In subjugated countries the first step toward this goal is to forge revolutionary parties whose chief task is to wrest the leadership of the anti-imperialist struggle from the hands of the national bourgeoisie. This can only be achieved by pushing forward the struggle for national liberation to its final consequences, in the process exposing before the masses every vacillation, capitulation and betrayal of the bourgeoisie. Seizing the imperialists’ assets, not least their banks; expropriating the landowners, national and foreign; repudiating the debt and every “free” trade treaty—any consistent action advancing the struggle against imperialist slavery pits the masses against the bourgeoisie. As Trotsky observed, this class “always has a solid rearguard behind it in imperialism, which will always help it with money, goods, and shells against the workers and peasants” (“The Chinese Revolution and the Theses of Comrade Stalin,” May 1927). He explained:

“Everything that brings the oppressed and exploited masses of the toilers to their feet inevitably pushes the national bourgeoisie into an open bloc with the imperialists. The class struggle between the bourgeoisie and the masses of workers and peasants is not weakened, but, on the contrary, it is sharpened by imperialist oppression, to the point of bloody civil war at every serious conflict.”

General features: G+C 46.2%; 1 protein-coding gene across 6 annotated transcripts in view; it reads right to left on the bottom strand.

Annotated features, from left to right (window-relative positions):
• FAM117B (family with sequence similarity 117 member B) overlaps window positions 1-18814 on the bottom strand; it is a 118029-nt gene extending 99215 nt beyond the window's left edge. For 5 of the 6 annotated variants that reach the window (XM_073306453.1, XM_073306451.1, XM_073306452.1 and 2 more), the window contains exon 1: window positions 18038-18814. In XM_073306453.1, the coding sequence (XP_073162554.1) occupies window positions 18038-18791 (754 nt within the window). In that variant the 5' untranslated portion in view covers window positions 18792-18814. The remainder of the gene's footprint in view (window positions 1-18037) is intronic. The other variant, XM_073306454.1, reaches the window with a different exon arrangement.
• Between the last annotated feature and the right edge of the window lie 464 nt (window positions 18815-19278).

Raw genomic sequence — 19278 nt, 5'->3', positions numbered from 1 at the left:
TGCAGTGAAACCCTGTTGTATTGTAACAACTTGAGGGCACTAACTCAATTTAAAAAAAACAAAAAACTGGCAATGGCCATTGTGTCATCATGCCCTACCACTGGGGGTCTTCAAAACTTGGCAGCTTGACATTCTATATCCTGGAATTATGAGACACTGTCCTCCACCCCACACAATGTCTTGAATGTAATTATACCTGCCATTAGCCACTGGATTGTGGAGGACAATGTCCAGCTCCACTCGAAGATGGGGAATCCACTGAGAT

At the same time, insofar as the bourgeoisie seeks to obtain concessions from the imperialists, revolutionaries support such measures while maintaining total organizational and political independence and seek to mobilize the proletariat and peasantry to carry these out for their own aims and with their own methods:


No compensation! Occupy the plants, mines, railroads until the imperialists concede!

Bureaucratic, limited land reform?

Peasant committees to seize the land!

Imperialist threat of “regime change”?

Arm the workers and peasants!

In every instance, Trotskyists advocate the independent action of the masses in the course of the struggle in order to break the hold of the nationalist bourgeoisie.

To combat the influence of the bourgeoisie, it is crucial to combat nationalism, the main ideological tool it uses to rally the proletariat and oppressed behind its interests. Nationalism pits the proletariat against national minorities and their class brothers and sisters of other oppressed nations, and crucially against the working class of oppressor nations, preventing revolutionary unity in struggle against the common enemy, the imperialists. But in order to break the masses from nationalism, it is necessary to distinguish between the nationalism of the oppressor, which is an expression of imperial chauvinism, and the nationalism of the oppressed, a reaction to oppression. To deny this distinction is to deny the masses’ desire for emancipation. Nationalism cannot be defeated by preaching abstract internationalism. It can be overcome only in struggle, by demonstrating the treachery of the national bourgeoisie in the fight for emancipation.